Computer class ineffective in Jhapa community schoolsSchools lack computers and qualified teachers to run computer science classes.
Aashik Majhi, a seventh-grader in Maheshpur Basic School, a community school in Jhapa, has been studying computer science for the past three years. He sits for formal examinations for the subject since it has been included in the school curriculum. Computer science is a localised subject carrying 100 marks under the school curriculum. Majhi, however, does not know how to use a computer.
Having taken computer science classes for three years and sat for theory examinations several times, Majhi got to see a computer for the first time about four months ago. “Since then, I have seen a computer three times,” he said.
Majhi and his classmates have learnt only to turn a computer on and off.
Maheshpur Basic School is one of many community schools in Bhadrapur that included computer science as a ‘local subject’ after the local level elections in 2017. The school has been ‘teaching’ the subject to grade three students and upwards. However, the institution does not have the machines or qualified teachers.
“The municipality provided a computer in August for official use. We have been using the same computer to teach the students whenever we can manage,” said Narad Pyakurel, the headmaster of Maheshpur Basic School.
All 15 local units in Jhapa included computer science according to the existing legal provisions. Schedule 8 of the Constitution of Nepal gives the local government explicit authority to manage school education. This means the local governments are free to hire and fire teachers, develop curriculum and hold examinations till grade 12.
Yogendra Paudel, an officer at the education unit of Bhadrapur Municipality, said that none of the community schools in the district has created a post for computer science teachers. Most of the schools assign teachers with workable skills in using the machine to teach the subject. “We have distributed at least one computer in each community school. But the machines lie unused for a lack of qualified teachers to teach the subject,”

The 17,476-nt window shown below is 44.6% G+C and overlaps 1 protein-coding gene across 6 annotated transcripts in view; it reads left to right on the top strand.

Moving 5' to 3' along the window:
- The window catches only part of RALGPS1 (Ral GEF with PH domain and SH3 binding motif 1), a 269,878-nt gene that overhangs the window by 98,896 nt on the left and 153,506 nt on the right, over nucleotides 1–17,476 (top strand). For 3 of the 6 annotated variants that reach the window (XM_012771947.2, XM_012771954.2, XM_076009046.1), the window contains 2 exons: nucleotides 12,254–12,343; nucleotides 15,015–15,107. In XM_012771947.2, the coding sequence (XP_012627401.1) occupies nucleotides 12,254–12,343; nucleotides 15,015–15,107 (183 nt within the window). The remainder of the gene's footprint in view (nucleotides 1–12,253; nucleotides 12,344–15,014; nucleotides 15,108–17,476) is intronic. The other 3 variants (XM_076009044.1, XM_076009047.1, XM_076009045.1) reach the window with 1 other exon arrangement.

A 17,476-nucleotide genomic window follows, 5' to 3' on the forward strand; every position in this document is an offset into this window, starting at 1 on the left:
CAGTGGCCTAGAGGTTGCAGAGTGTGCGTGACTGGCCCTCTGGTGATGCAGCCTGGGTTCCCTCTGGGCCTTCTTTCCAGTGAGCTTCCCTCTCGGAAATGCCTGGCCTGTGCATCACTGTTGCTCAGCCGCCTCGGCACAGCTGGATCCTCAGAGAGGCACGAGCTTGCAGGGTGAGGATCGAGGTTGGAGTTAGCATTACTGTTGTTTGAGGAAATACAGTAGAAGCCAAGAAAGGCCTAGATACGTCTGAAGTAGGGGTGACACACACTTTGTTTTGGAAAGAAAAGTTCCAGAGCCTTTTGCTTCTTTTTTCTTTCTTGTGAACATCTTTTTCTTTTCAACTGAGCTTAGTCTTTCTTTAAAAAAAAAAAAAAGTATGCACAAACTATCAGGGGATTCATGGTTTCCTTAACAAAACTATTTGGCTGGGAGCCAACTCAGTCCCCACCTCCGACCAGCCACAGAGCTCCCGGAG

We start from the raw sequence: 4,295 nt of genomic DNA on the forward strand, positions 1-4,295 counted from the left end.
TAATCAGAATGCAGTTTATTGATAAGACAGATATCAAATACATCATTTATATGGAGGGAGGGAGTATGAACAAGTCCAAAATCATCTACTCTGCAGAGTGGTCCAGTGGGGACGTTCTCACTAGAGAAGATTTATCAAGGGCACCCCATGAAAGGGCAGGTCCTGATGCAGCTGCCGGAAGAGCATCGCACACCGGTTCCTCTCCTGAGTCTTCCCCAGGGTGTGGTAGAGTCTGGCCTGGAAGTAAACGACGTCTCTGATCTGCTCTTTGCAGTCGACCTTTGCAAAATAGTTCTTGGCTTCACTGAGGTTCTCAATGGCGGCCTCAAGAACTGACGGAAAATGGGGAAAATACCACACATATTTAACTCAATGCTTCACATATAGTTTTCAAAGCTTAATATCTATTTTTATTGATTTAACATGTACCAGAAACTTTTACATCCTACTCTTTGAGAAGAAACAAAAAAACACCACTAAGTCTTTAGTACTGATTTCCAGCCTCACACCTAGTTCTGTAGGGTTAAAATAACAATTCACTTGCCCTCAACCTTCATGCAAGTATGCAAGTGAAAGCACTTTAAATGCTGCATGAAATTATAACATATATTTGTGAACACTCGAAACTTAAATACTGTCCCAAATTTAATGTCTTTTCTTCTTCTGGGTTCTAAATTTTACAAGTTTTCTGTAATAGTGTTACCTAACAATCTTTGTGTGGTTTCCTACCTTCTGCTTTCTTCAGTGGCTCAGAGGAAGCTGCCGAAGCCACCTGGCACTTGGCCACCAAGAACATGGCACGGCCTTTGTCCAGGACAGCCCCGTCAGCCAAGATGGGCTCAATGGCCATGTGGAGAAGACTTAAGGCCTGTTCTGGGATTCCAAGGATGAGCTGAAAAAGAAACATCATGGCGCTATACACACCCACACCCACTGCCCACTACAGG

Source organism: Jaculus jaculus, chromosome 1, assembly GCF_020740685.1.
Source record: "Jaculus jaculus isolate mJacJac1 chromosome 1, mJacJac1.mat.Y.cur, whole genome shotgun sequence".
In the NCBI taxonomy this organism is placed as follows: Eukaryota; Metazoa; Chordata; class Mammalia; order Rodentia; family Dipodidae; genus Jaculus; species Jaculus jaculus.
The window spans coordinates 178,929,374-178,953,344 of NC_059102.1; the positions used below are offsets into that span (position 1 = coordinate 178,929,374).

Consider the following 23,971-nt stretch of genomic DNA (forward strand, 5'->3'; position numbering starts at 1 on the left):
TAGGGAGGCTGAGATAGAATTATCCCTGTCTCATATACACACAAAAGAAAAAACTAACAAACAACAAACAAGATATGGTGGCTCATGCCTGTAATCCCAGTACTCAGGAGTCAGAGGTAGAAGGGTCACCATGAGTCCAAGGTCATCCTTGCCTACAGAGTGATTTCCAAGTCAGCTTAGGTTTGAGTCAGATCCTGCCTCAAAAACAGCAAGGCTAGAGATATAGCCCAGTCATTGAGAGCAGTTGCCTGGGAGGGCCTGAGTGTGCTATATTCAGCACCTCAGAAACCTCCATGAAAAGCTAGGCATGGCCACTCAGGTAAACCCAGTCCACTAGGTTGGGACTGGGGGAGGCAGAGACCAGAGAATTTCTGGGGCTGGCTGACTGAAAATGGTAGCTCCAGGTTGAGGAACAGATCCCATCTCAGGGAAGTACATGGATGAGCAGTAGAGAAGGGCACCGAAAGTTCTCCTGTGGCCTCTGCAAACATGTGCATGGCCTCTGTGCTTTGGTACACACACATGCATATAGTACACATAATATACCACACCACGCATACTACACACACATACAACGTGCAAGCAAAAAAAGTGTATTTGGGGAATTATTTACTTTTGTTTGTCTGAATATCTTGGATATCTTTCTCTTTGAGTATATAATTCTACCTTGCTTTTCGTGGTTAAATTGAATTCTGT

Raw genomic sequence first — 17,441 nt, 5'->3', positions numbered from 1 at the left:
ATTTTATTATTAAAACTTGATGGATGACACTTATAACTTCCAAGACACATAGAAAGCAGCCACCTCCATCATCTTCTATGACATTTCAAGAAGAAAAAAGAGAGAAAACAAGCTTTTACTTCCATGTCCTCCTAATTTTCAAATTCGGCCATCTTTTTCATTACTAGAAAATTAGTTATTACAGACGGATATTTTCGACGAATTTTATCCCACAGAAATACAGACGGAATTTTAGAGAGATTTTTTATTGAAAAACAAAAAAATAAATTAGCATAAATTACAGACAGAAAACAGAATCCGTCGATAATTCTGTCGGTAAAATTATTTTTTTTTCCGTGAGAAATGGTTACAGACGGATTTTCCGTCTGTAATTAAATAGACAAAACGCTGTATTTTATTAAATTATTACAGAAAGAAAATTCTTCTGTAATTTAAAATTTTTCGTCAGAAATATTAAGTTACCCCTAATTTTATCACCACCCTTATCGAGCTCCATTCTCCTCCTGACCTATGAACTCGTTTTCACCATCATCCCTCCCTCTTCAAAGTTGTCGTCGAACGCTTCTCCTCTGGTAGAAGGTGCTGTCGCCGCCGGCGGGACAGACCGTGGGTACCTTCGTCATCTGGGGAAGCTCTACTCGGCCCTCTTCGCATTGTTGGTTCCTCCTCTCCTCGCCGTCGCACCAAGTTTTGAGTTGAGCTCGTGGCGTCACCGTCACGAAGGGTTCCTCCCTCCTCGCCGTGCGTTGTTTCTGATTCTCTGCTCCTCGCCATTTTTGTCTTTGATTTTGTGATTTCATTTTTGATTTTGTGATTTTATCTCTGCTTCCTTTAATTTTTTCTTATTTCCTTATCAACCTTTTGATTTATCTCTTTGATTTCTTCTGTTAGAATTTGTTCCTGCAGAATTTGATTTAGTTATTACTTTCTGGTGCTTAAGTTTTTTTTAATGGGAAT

There are altogether 32 community schools in Bhadrapur Municipality.
Some of the community schools in the district have bought computers for teaching purposes out of their internal budget. They, however, lack skilled human resources to use the machines to teach the students.
Meanwhile, Amrit Secondary School in Bahradashi Rural Municipality has a laptop and 30 computers. The school has a separate “computer room” with internet connectivity and other essential infrastructure required to run the classes. But it does not have qualified teachers. “We haven’t been able to run computer science classes regularly due to the lack of qualified teachers,” said headmaster Ram Bahadur Budhathoki. “The rural municipality has assigned one qualified teacher who visits the school once a week to teach students.”
Bahradashi Rural Municipality appointed three teachers to teach computer science in 16 community schools in the municipality. “There are three “mobile” teachers. They teach 16 schools but haven’t been able to give full time to any one of them. We haven’t been able to appoint a computer science teacher in every school because we don’t have enough budget,” said Gyan Bahadur Paudel, chief of the education unit at the rural municipality.
Almost all the local bodies in the district introduced computer as a local subject without proper homework. As such it’s the responsibility of the local unit to hire the particular subject’s teachers at community schools.
“Technical education is essential for students. So we decided to include computer science as a local subject,” said Jiban Kumar Shrestha, mayor of Badrapur Municipality. “But we have received reports that highlight the futility of this exercise. Computer science classes were introduced to make every student computer literate; a skill that’s necessary in today’s time but a lack of the subject’s teachers have rendered our move useless.”